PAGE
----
Changing Minds: The Great Resistance

Jack TroutNovember 12, 20074 min

Three news items caught my attention.

One was about how Viacom discovered that kids don’t want their MTV online. It seems that the kids didn’t follow from cable to their online offering called “MTV Overdrive.” Indeed, the numbers tell this tale. They generated less than 4 million monthly viewers as compared with MySpace, which gets 56 million unique visitors, and fast-growing YouTube, which garners 57.9 million viewers. MTV gets 82 million monthly TV viewers.

The next article was about how paper coupons are holding their own against the online competition. One would think that with the Internet’s ability to aim at narrow groups of consumers would easily begin to make progress against those Sunday newspapers loaded with coupons that you have to cut out. It turns out that slow and old is holding its own against fast and new.

Finally, there are the problems of that powerhouse brand called Dell. Among their problems I noticed their inability to move into consumer electronics with TVs and music players. It turns out that their solid brand image doesn’t help in the fast-growing consumer markets.

What’s going on here? Well, dear readers, these three companies have run up against a basic fact of life: Minds don’t change. MTV is something you watch on television. Coupons are something you cut out. And Dell is a business computer that you buy direct. The futility of trying to change minds in the marketplace is a lesson I learned many years ago.

Those were the days when I was trying to drag the perceptions of Western Union into the 20th century. We tried advertising everything from satellite launches to advanced communications services. Nothing worked.

After years of effort, consumers’ perception of Western Union as the old-fashioned telegraph company was as strong as ever. The final advice: Change the company name to Westar, and use the Western Union brand only on the telegraph and money-order services. Anything else was hopeless. While the advice was good, our message wasn’t well received.

Since that time, I’ve watched many others blow a lot of money on trying to change minds in the marketplace. Xerox lost hundreds of millions of dollars trying to convince the market that Xerox machines that didn’t make copies were worth the money.

No one would buy their computers.

Volkswagen dropped over 60 share points trying to convince the market that VW wasn’t just a small, reliable, economical car like the Beetle.

No one bought their big or expensive fast cars.

Coca-Cola blew both prestige and money in an effort to convince the market they had a better thing than the Real Thing.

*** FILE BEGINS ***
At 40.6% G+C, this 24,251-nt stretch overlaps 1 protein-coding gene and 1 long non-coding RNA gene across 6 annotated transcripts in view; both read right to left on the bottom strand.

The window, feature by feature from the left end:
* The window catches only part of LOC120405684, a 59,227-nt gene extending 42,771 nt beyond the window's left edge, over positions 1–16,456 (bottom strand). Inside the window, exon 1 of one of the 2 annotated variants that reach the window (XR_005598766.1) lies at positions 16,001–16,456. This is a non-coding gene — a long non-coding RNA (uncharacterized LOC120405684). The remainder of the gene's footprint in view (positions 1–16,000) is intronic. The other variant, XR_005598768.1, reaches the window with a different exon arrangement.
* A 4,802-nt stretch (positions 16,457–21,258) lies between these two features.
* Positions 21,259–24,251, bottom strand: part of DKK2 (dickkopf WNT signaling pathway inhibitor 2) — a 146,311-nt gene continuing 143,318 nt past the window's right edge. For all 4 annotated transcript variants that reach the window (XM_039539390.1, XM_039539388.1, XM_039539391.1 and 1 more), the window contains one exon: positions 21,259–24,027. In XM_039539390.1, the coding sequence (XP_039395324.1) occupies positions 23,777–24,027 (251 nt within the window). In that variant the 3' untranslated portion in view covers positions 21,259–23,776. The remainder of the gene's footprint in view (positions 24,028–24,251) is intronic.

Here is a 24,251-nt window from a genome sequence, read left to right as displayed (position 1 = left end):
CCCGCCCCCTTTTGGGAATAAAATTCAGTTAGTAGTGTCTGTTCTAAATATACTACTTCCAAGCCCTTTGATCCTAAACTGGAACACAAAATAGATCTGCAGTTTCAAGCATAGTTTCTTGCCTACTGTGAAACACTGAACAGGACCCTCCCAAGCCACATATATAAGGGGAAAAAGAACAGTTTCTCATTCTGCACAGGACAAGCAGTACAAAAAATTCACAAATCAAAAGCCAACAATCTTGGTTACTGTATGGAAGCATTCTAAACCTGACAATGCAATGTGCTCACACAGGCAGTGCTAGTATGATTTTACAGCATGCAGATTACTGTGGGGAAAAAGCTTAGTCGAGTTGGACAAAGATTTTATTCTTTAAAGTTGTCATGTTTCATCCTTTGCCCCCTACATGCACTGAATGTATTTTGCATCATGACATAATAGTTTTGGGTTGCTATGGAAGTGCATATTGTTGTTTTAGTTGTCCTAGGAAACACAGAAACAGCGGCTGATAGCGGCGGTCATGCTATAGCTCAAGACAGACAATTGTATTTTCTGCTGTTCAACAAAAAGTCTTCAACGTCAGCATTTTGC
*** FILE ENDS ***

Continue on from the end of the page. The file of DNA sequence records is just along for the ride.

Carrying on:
No one bought their New Coke.

When the market makes up its mind about a product, there’s no changing that mind. As the late economist John Kenneth Galbraith once said: “Faced with the choice between changing one’s mind and proving that there is no need to do so, almost everyone gets busy on the proof.”

Another finding supports how minds are more comfortable with what they know. A general feeling in the marketing industry has always been that new-product advertising should generate higher interest than advertising for established brands. But it turns out that we’re actually more impressed by what we already know (or buy) than by what’s “new.”

One research organization, McCollum Speilman, has tested more than 22,000 TV commercials over 23 years. Almost 6,000 of those commercials were for new products in ten product categories.

What did they learn? Greater persuasion ability and attitude shifts–the so-called “new-product excitement”–were evident in only one of the ten categories (pet products) when comparing new brands to established brands.

In the other nine categories–ranging from drugs to beverages to personal hygiene items–there was no real difference, no burst of excitement, enabling consumers to distinguish between established brands and new brands.

With thousands of different commercials across hundreds of different brands, you can pretty much rule out “creativity” as the difference in persuasion. It comes back to what we’re familiar with, what we’re already comfortable with.

In the book The Reengineering Revolution, Massachusetts Institute of Technology professor-turned-consultant Michael Hammer calls human beings’ innate resistance to change “the most perplexing, annoying, distressing and confusing part” of reengineering.

To help us better understand this resistance, a book entitled Attitudes & Persuasion offers some insights. Written by Richard Petty and John Cacioppo, it spends some time on “belief systems.” Here’s their take on why minds are so hard to change:

“The nature and structure of belief systems is important from the perspective of an informational theorist because beliefs are thought to provide the cognitive foundation of an attitude. In order to change an attitude, then, it is presumably necessary to modify the information on which that attitude rests. It is generally necessary, therefore, to change a person’s beliefs, eliminate old beliefs or introduce new beliefs.”

That’s right, you have to change beliefs. And you’re going to do all that with a 30-second commercial?

So my advice to you marketing experts out there? If your assignment is to change people’s minds, don’t accept the assignment.

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